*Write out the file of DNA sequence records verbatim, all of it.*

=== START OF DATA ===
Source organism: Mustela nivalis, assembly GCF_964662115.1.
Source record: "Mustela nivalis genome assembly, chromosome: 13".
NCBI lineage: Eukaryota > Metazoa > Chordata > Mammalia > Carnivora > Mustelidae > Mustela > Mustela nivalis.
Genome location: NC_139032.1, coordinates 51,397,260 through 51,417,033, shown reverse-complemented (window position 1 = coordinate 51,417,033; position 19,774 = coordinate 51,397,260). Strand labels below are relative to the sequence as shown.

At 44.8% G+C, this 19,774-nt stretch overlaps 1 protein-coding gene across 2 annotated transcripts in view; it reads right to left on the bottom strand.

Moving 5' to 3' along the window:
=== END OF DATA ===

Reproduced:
Source organism: Mustela nivalis, assembly GCF_964662115.1.
Source record: "Mustela nivalis genome assembly, chromosome: 13".
NCBI lineage: Eukaryota > Metazoa > Chordata > Mammalia > Carnivora > Mustelidae > Mustela > Mustela nivalis.
Genome location: NC_139032.1, coordinates 51,397,260 through 51,417,033, shown reverse-complemented (window position 1 = coordinate 51,417,033; position 19,774 = coordinate 51,397,260). Strand labels below are relative to the sequence as shown.

At 44.8% G+C, this 19,774-nt stretch overlaps 1 protein-coding gene across 2 annotated transcripts in view; it reads right to left on the bottom strand.

Moving 5' to 3' along the window: